The Alabama Hills Recreation Area is a stunning mirage of rocks and hills in the Eastern Sierra Nevada. Metamorphosed volcanic rock up to 300 million years old as well as biotite monzogranite up to 85 million years old create the wondrous assortment of shapes and arches. Hiking, photography and stargazing are some of the best ways to enjoy the land. Many films were shot here since the 1920's including 'How the West Was Won' and 'The Lone Ranger'. A scenic drive along Movie Flat Road will take you to exact locations for famous film scenes.
Dante's View is the best place to admire the expansive view of Death Valley. At 5,475 feet, the vista sits on the crest of the Black Mountains and looks to the Valley, Panamint Range and Badwater Basin with its white salt flats. On a clear day, the highest point in the contiguous United States, Mount Whitney (14,494 feet) can be seen alongside the lowest point Badwater (-282 feet).
Zabriskie Point is a must-see stop in Death Valley National Park. Its colorful badlands and erosional cliffs started forming 5 million years ago from an ancient lakebed. The vista was named after Christian Brevoort Zabriskie, manager of the famous Pacific Coast Borax Company. A short walk will bring you to the top of the lookout: the best in the wild west.
Carrizo Plain National Monument is a true wilderness experience in California's Great Central Valley. More than 200,000 acres of untouched beauty reveal what the entire valley looked like long before development. Beautiful grassland plains hug rolling hills blanketed by a rainbow of wildflowers in the Spring. The San Andreas Fault cuts right through the plain giving it a rich geological history. Native Chumash considered the plain sacred and inhabited the area for at least 4,000 years.
Today, this is the only original California grassland strand remaining. The highest concentration of endangered species in the state reside here including the tule elk, pronghorn, San Joaquin kit fox & antelope squirrel, blunt-nosed leopard lizard, giant kangaroo rat as well as the California condor. Managed by the Bureau of Land Management as opposed to the National Park Service, the plain is continuously in a controversial debate over grazing, solar power and oil drilling rights. One visit will have you one the side for preservation.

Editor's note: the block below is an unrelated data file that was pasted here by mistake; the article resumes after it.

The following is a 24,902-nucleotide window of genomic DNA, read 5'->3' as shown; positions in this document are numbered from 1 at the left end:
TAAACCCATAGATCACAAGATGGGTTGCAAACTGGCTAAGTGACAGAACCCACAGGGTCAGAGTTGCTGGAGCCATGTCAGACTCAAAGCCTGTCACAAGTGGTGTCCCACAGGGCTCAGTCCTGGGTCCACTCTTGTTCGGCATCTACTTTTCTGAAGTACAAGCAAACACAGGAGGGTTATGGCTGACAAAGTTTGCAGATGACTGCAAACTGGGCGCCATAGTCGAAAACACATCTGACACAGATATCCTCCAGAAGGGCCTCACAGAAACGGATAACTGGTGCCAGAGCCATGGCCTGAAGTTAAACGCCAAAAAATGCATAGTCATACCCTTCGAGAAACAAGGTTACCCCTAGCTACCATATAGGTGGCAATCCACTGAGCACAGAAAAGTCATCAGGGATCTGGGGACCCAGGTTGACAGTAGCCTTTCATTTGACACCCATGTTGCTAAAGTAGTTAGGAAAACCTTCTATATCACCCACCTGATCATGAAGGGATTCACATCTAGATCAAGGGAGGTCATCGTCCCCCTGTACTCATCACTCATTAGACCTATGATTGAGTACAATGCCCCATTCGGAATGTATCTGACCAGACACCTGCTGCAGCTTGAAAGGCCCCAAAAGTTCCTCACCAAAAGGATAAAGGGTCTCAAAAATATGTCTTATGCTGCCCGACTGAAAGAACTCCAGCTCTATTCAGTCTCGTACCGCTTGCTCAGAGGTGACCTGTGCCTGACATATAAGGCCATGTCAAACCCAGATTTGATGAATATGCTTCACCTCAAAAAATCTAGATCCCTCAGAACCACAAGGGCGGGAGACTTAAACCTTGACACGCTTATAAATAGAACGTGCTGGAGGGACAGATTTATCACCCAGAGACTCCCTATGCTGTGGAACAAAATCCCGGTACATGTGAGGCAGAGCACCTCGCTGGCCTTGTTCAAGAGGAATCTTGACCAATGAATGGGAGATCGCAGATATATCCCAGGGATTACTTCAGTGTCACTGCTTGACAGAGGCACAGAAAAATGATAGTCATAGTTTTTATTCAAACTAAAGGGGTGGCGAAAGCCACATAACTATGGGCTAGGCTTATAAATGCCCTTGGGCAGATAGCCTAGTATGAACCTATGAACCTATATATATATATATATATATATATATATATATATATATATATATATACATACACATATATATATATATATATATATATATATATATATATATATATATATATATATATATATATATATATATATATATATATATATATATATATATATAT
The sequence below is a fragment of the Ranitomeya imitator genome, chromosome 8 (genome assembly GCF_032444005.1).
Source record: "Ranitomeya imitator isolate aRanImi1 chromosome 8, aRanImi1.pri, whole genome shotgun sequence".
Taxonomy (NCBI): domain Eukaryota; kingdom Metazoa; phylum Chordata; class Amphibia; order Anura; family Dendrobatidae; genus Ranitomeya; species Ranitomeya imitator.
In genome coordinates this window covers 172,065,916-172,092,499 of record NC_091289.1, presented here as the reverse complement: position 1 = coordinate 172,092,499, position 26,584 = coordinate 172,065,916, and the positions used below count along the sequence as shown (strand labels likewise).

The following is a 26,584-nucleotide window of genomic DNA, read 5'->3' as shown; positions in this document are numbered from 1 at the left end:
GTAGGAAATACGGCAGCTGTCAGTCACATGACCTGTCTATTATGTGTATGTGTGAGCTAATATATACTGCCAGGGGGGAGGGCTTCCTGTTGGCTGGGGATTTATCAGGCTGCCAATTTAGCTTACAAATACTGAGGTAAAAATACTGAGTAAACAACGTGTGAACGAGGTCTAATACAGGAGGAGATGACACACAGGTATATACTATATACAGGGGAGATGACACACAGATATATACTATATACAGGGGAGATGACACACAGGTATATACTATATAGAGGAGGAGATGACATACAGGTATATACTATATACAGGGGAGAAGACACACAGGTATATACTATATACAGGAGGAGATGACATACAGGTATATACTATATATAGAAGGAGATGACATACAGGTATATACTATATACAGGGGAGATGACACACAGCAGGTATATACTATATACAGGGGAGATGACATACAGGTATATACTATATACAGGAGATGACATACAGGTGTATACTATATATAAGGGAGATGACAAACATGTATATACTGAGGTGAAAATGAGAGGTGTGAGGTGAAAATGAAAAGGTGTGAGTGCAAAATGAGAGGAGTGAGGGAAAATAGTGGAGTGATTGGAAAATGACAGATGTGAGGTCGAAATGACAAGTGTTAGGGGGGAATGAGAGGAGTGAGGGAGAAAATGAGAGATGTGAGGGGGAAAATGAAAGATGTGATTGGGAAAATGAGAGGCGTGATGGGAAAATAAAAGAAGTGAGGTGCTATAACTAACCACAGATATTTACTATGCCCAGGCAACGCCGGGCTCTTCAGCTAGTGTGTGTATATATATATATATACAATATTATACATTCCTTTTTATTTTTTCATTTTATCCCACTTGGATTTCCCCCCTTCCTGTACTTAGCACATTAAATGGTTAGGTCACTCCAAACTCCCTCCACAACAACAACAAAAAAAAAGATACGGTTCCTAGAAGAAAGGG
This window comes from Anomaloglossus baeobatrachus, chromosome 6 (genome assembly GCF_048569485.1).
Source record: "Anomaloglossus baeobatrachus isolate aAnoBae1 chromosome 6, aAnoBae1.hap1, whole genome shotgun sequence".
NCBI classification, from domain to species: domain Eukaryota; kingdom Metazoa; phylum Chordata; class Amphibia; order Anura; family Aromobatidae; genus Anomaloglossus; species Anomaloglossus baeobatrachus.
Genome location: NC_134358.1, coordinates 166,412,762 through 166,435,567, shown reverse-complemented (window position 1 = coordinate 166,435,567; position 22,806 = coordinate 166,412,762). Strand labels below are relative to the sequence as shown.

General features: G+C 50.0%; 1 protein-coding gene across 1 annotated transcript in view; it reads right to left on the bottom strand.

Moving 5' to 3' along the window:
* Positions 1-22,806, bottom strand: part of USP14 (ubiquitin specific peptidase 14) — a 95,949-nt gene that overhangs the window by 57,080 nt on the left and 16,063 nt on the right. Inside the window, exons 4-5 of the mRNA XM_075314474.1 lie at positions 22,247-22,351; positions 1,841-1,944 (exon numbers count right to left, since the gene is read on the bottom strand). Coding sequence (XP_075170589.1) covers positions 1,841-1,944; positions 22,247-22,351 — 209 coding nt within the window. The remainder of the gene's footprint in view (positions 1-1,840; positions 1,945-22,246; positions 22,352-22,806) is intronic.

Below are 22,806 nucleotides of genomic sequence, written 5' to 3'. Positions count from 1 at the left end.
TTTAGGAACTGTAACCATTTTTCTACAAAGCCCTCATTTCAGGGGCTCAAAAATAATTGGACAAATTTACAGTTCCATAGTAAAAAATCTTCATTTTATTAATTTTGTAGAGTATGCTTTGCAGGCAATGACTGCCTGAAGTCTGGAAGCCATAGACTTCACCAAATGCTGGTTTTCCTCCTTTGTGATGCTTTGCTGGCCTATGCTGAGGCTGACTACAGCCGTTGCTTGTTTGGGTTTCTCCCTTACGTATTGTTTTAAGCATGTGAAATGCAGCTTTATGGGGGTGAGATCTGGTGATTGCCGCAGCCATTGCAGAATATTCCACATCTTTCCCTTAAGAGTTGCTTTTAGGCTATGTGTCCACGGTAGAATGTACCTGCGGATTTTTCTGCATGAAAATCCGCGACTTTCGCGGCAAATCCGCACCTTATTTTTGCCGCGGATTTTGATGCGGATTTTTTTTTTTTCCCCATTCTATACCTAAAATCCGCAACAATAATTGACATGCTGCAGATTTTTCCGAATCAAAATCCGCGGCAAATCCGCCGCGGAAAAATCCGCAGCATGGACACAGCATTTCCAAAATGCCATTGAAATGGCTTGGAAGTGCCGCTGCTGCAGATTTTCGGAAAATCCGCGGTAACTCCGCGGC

*Access is dirt road only, 4 wheel drive strongly recommended
Artist's Drive & Palette is a deep canyon in the Black Mountains of Death Valley National Park. Oxidation of metals along the canyon walls create a rainbow of colors from iron, mica and manganese exposed from volcanic activity. This one-way 9-mile drive provides stunning vistas at every turn and is best seen in the afternoon light and sunset where the colors are their most vibrant.
The Santa Barbara Museum of Natural History is my favorite museum in Southern California and has been around since 1916. The museum beautifully showcases the surroundings of Santa Barbara from the Native American Chumash, bird & mammal halls as well as marine and plant life. The beautiful grounds run along Mission Creek. With 3.5 million specimens in its extensive collection, there is something to delight everyone during its Centennial Celebration.
Wonderland of Rocks features 12 square miles of amazing granite rock formations at Joshua Tree National Park. These monzogranite rocks formed 100 million years ago when molten liquid heated and traveled up from the Earth's crust. As the landscape changed to desert, flash floods caused the ground to wash away exposing rocks that piled into stacks of fascinating arrangements. This wonderland can be accessed from Barker Dam and Indian Cove trails.
Ubehebe Crater is a half mile length volcanic crater in Death Valley National Park. It was created by a steam and gas explosion caused by rising magma touching ground water. Research has estimated it could have occurred less than 1,000 years ago making it very young in geologic terms. Timbisha Shoshone Native Americans called the crater 'Tem-pin-tta- Wo’sah' which translates to 'coyote's basket'.
Rainbow Basin is a National Natural Landmark in the Mojave Desert outside of Barstow. Its geological rock formations include a mirage of brilliant colors. The basin is also a rich fossil bed with findings of horses, camels and even flamingos! Enjoy a trip through time in this untouched landscape. A one way dirt road winds through the scenic canyons. *4 wheel drive recommended
Piedra Blanca, meaning white rock in Spanish, are a series of geological rock formations in Los Padres National Forest. The Gene-Marshall Piedra Blanca National Recreation Trail takes you just over a mile each way to the site. After crossing the Sespe Creek, the white rocks appear and create a stark contrast to the surrounding forest.